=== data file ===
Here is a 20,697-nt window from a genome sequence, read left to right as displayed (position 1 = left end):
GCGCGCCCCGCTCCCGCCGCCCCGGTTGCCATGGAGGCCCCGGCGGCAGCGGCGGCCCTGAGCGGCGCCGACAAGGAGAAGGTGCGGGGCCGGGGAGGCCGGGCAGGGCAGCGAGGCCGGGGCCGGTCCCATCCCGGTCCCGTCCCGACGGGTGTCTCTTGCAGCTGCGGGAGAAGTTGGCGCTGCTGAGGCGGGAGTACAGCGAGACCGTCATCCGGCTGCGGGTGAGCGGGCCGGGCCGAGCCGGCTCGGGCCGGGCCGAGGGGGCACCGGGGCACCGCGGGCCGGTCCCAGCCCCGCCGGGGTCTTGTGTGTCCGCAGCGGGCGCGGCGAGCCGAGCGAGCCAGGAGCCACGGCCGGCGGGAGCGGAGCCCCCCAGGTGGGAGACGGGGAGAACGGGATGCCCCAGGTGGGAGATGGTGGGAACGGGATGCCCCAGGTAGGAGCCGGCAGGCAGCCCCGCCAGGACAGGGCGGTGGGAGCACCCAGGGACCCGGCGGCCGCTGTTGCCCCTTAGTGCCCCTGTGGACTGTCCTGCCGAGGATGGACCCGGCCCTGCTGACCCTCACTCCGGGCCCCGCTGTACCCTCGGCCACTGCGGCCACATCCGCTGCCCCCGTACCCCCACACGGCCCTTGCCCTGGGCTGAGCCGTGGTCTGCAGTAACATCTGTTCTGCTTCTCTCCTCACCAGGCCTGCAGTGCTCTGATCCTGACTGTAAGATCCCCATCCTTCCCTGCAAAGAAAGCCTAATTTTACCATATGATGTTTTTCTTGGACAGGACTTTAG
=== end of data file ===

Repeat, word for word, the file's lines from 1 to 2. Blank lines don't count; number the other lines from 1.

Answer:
Here is a 20,697-nt window from a genome sequence, read left to right as displayed (position 1 = left end):
GCGCGCCCCGCTCCCGCCGCCCCGGTTGCCATGGAGGCCCCGGCGGCAGCGGCGGCCCTGAGCGGCGCCGACAAGGAGAAGGTGCGGGGCCGGGGAGGCCGGGCAGGGCAGCGAGGCCGGGGCCGGTCCCATCCCGGTCCCGTCCCGACGGGTGTCTCTTGCAGCTGCGGGAGAAGTTGGCGCTGCTGAGGCGGGAGTACAGCGAGACCGTCATCCGGCTGCGGGTGAGCGGGCCGGGCCGAGCCGGCTCGGGCCGGGCCGAGGGGGCACCGGGGCACCGCGGGCCGGTCCCAGCCCCGCCGGGGTCTTGTGTGTCCGCAGCGGGCGCGGCGAGCCGAGCGAGCCAGGAGCCACGGCCGGCGGGAGCGGAGCCCCCCAGGTGGGAGACGGGGAGAACGGGATGCCCCAGGTGGGAGATGGTGGGAACGGGATGCCCCAGGTAGGAGCCGGCAGGCAGCCCCGCCAGGACAGGGCGGTGGGAGCACCCAGGGACCCGGCGGCCGCTGTTGCCCCTTAGTGCCCCTGTGGACTGTCCTGCCGAGGATGGACCCGGCCCTGCTGACCCTCACTCCGGGCCCCGCTGTACCCTCGGCCACTGCGGCCACATCCGCTGCCCCCGTACCCCCACACGGCCCTTGCCCTGGGCTGAGCCGTGGTCTGCAGTAACATCTGTTCTGCTTCTCTCCTCACCAGGCCTGCAGTGCTCTGATCCTGACTGTAAGATCCCCATCCTTCCCTGCAAAGAAAGCCTAATTTTACCATATGATGTTTTTCTTGGACAGGACTTTAG